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Facebook prepares to shake up the finance world

Tuesday is June 18th — and so, according to TechCrunch, it's the day that Facebook is going to maybe
June 17 · Issue #342 · View online
The Interface
Tuesday is June 18th — and so, according to TechCrunch, it’s the day that Facebook is going to maybe upend the global finance system. According to Josh Constine, Facebook will release a white paper describing its forthcoming cryptocurrency, to be called Libra, and tell us all how it works.
Based on what has reported so far, the project seems staggeringly ambitious. So what should you read to prepare?
First, read this report from Alex Heath and Jon Victor in The Information about the unusual design of the project. (A subscription is required, and you should buy one! Or make your employer.) According to the reporters, Libra will be managed not by Facebook but by an independent foundation:
Facebook plans to cede control of its forthcoming cryptocurrency to outside backers, a move meant to encourage trust in the digital payment system and reassure financial regulators, The Information has learned.
In recent months, the social network has courted dozens of financial institutions and other tech companies to join an independent foundation that will contribute capital and help govern the digital currency, according to people briefed on the plan. The digital token, which Facebook is expected to unveil later this month, is designed to function as a borderless currency without transaction fees and will be aggressively marketed in developing nations where government-backed currencies are more volatile, the people said.
Key point to reiterate there: Facebook reportedly does not plan to control the currency.
This report makes Libra sound less like the preferred way to pay your friends back on Messenger and more like an end-run around the global banking system, an end run supported by many other institutions. Which brings us to our second piece of homework: Facebook’s entire list of inaugural backers, published by Frank Chaparro and Aislinn Keely in the Block:
The Block has gotten its hands on consortium marketing materials and can now report dozens of firms not previously known to be involved, including investors such as Andreessen Horowitz and Union Square Ventures, cryptocurrency exchange Coinbase, and non-profits including Mercy Corps. Calibra, a subsidiary Facebook formed to oversee the social media giant’s crypto efforts, is also among the founding members, according to a source familiar with the matter. […]
A person familiar with the situation said Facebook charged some members $10 million to manage their own node, which allows members to access and view the network. Originally the company had ambitions to get Wall Street involved, but found a lack of interest among institutional giants like Goldman Sachs and JPMorgan. It is still looking to have 100 members in the governing association, the person said. 
This list of participants raises more questions for me. What value do Andreessen Horowitz and Union Square Ventures see in participating? (Guess: Libra may be a programmable currency, like Ethereum, and create a new platform for startups in which it could eventually invest.) What value do nonprofits see in owning a node? (Honestly no idea.)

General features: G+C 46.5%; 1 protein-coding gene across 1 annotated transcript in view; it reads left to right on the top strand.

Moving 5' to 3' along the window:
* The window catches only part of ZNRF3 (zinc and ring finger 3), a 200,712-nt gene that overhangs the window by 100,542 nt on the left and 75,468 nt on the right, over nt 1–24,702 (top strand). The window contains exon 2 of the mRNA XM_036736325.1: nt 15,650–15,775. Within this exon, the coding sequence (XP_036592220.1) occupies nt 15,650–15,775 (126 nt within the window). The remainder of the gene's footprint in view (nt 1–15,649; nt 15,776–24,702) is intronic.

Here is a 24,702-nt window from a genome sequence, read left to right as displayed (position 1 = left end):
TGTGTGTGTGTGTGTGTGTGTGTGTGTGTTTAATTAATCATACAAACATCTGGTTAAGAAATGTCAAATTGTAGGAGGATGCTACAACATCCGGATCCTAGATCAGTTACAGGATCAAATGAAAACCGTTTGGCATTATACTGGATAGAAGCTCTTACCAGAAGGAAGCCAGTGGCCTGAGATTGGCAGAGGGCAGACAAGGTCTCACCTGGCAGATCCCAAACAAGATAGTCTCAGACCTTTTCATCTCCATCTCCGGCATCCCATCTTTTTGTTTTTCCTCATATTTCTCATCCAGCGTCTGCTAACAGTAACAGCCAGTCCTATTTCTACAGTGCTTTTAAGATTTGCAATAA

Third, let’s read the Wall Street Journal’s reporting on the news. AnnaMaria Andriotis, Peter Rudegeair, and Liz Hoffman help us understand why MasterCard and other payments companies are getting involved:
Keeping the cryptocurrency network separate from Facebook’s platform gives the social-media company some cover with users and regulators should problems arise, a big advantage at a time when it is under pressure to address privacy shortcomings. Yet Facebook, as the developer of the underlying technology, could exert considerable influence over it.
Still, the lure of Facebook’s nearly 2.4 billion monthly active users was too strong for many companies to pass up. Card companies have long fretted that a technology giant could muscle into their business, creating a payment option that cuts out card networks. Participating in Libra allows them to closely monitor Facebook’s payment ambitions while sharing in the upside should the project gain traction with consumers.
So, payment processors are sufficiently interested in / worried about Libra that they’ve decided to spend $10 million to keep close tabs on it.
Finally — how are analysts feeling about Libra?
Analysts are very excited, Michael Bloom reports in this round-up for CNBC. Let’s give the block quote to the absolute most excited analyst in this piece. Take it away, Mark Mahaney of RBC Capital!
“We believe this may prove to be one of the most important initiatives in the history of the company to unlock new engagement and revenue streams, and we plan to provide an analysis of the White Paper to help investors analyze the underlying cryptoeconomics of the token. We believe Facebook will use crypto to facilitate a platform for: 1) Payments; 2) Commerce; and 3) Applications & Gaming. And we believe this strategy is a multi-step process, starting with a focus on user engagement through messaging and leading to further monetization with each subsequent, deeper step – a similar strategy that has worked well for Facebook’s Core Advertising business.”
There is much to consider in this analysis, and yet I find myself struck primarily by the fact that RBC has so much respect for Facebook’s core advertising business that they capitalize it.
So is Libra, indeed, “one of the most important initiatives in the history of the company”? Or is it more like that time that Facebook gave everyone email addresses, and then no one used them, and they were quietly forgotten?
We won’t know the answer tomorrow. But we will know a lot more.

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